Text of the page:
From the Ask Tom mailbag –
When you talk about context, organizational context, I assume you mean organizational structure. We have team members and supervisors, managers and executive managers. How many layers should we have? Is it best to have fewer layers, a flat organization or more layers?
As any good consultant knows, it depends. First, an organization should have no more organizational layers than is necessary, so, it depends on what is necessary. And what is necessary depends on the complexity of the problems to be solved and the decisions to be made to effectively deliver the product or service to the customer.
I watch organizations blow up into morbid obesity because they have no framework on which to base that decision – how many layers? And, who should be who’s manager? How many team members can a manager manage? What do we expect from this manager vs that manager?
What is the timespan of the decisions to be made and the problems to be solved? Think about this pattern –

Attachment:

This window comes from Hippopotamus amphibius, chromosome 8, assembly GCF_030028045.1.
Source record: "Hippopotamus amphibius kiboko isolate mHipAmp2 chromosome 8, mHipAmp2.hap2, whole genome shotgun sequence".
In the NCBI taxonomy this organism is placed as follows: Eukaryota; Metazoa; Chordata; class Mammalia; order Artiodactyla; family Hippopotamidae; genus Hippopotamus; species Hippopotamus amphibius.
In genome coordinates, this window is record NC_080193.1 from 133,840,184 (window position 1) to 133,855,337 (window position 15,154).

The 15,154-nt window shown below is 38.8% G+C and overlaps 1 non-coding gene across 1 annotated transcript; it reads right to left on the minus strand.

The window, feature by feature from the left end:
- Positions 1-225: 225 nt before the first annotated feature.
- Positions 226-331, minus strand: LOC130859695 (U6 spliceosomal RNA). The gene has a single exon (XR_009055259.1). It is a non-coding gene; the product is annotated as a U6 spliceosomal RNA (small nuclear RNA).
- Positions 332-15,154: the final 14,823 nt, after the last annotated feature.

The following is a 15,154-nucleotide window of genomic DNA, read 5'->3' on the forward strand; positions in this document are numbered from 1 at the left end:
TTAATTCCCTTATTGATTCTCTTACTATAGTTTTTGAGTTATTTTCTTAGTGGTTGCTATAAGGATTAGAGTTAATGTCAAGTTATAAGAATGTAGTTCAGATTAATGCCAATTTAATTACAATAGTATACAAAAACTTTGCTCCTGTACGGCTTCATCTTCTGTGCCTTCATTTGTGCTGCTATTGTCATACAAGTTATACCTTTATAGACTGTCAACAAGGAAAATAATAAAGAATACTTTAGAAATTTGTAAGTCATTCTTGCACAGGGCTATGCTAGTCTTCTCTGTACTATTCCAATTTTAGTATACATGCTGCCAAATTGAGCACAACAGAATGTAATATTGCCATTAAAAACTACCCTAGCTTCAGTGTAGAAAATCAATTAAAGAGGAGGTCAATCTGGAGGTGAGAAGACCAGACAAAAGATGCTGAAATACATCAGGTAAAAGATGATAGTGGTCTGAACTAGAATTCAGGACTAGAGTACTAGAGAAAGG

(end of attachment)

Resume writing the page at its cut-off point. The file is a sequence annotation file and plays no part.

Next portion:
- 1 day to 3 months – Level I
- 3 months to 12 months – Level II
- 12 months to 24 months – Level III
- 2 years to 5 years – Level IV
- 5 years to 10 years – Level V
That’s how many layers you need, and only as many as you need. But, now you have a framework in which to make that decision.
Most entrepreneurs stay within the first two levels, with goals and objectives that rarely extend beyond 12 months. Those with aspirations for larger organizations, with higher revenues, more market clout, have to consider the impact of decisions and problems that extend two years and beyond.
There is a subtle seduction that occurs, however. Any entrepreneur with the intent to take their company to the next level, must first achieve mastery at their current level while sowing the seeds of problems for the next level.